Plan Bee Central

“It’s better to BEE safe than to BEE sorry”

PLAN BEE STEP #1 – PLANT A BEE GARDEN!

Posted by schacker on May 12, 2008

Happy BeePlanting a bee garden is not hard। Just start with a variety of flowering plants, fruits, and vegetables, a diversity that will bloom throughout spring, summer, and fall. If you are in a city, use a window planter or your roof. The bees, assuming there are any left in your area, will arrive and feed on the nectar and pollen. And any garden vegetables, mints, or fruit will, in turn, be well pollinated for your efforts. Just don’t use any insecticides or herbicides! Learn how bees work with the physical and biological controls used in organic gardening.

Flowers that are blue, purple, and yellow especially attract bees, while flowers with no tubes or short tubes are easier for most bees to gather pollen and drink nectar। Daisies are good for bees, as are cosmos, zinnias, and dahlias. “Double” varieties, which have been bred to grow extra petals instead of anthers, make little nectar and so don’t generally make good flowers to plant. Plant “single” varieties only. Mints are excellent and provide leaves for sweet tea.

If many, many people create these bee oases all around their local area, a network of floral islands will flourish–an enormous help, as bees usually only fly two to three miles from their nest or hive। If people all over your state do the same, the network–and the bee population–grows. It’s not just the bees, either. Some insect pollinators, such as the monarch butterfly, migrate hundreds of miles along “nectar corridors.” They will be stopping at your pesticide-free floral island for a nectar break, along with migrating bird species. It’s organic fast food for wildlife tourists.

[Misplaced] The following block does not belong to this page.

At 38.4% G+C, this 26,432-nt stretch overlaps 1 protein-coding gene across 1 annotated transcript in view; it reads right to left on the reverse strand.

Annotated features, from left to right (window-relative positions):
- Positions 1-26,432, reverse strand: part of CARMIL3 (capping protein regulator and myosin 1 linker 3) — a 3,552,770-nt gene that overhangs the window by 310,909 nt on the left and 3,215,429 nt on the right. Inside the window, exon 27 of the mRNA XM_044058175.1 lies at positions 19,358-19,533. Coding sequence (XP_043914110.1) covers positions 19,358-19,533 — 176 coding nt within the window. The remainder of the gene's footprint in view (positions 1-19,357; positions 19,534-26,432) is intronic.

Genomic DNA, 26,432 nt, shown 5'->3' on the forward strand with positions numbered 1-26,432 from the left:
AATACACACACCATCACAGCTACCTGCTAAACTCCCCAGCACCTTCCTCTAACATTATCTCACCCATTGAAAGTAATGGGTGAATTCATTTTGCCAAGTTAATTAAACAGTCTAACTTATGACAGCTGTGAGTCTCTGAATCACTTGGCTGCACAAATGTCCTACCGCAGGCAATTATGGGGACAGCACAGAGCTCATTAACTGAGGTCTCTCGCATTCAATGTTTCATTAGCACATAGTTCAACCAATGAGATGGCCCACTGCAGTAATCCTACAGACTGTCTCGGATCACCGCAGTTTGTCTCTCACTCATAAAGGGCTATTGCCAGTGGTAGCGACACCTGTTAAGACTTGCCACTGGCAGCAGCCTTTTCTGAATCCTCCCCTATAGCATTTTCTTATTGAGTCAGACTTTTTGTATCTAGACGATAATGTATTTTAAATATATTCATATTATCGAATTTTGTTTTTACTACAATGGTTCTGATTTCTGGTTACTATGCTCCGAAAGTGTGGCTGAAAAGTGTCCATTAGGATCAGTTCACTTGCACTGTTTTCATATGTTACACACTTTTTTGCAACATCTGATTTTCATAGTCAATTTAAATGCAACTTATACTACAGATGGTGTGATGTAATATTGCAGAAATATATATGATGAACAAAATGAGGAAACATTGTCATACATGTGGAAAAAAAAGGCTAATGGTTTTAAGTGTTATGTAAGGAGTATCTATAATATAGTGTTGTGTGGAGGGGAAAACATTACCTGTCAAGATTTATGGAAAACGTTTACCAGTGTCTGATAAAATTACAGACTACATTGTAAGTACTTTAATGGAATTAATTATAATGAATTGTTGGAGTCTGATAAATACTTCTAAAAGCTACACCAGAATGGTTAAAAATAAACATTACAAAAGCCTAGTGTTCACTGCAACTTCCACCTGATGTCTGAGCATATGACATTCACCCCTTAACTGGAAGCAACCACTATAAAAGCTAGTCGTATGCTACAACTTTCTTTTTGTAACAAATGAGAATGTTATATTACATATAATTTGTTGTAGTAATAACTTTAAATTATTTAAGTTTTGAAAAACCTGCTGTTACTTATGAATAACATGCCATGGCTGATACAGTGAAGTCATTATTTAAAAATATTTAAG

STEP #1 IN PLAN BEE: GET EVERYONE YOU KNOW TO PLANT A BEE GARDEN!

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7 Responses to “PLAN BEE STEP #1 – PLANT A BEE GARDEN!”

  1. […] Read More […]

  2. EMERSON AND MOM said

    WE ARE PLANTING A LARGE VARIETY (72) TYPES OF FLOWERING PLANTS IN OUR GARDENS, PLUS WE ARE PLANTING CORN TOMATOES PUMPKINS MELONS BEANS AND CARROTS. WE HAD HEARD ABOUT THE BEES, AND HOPE THIS HELPS THE BEES OUT. WE LIKE BEES. WE DON’T TOUCH THE BEES OR BOTHER THEM…WE JUST WATCH THEM WORK, AND COLLECT POLLEN.

  3. Plan to add plants to your garden that attract beneficial insects. This is one way you can avoid using pesticides on your garden. For example, plant sunflowers to attract lacewing flies, the natural enemies of aphids.

    Here is a good article about this:

    http://www.audubon.org/bird/at_home/PlantsForBeneficialInsects.html

  4. Title…

    Worm Composting…

  5. […] Źródło: PLAN BEE STEP #1 – PLANT A BEE GARDEN! […]

  6. Everything is very open with a very clear explanation of the issues.
    It was truly informative. Your site is very useful.

    Thank you for sharing!

  7. […] to help the honey bees (and do more than contacting your representative about the Act), you could plant a bee garden! Every flower can […]

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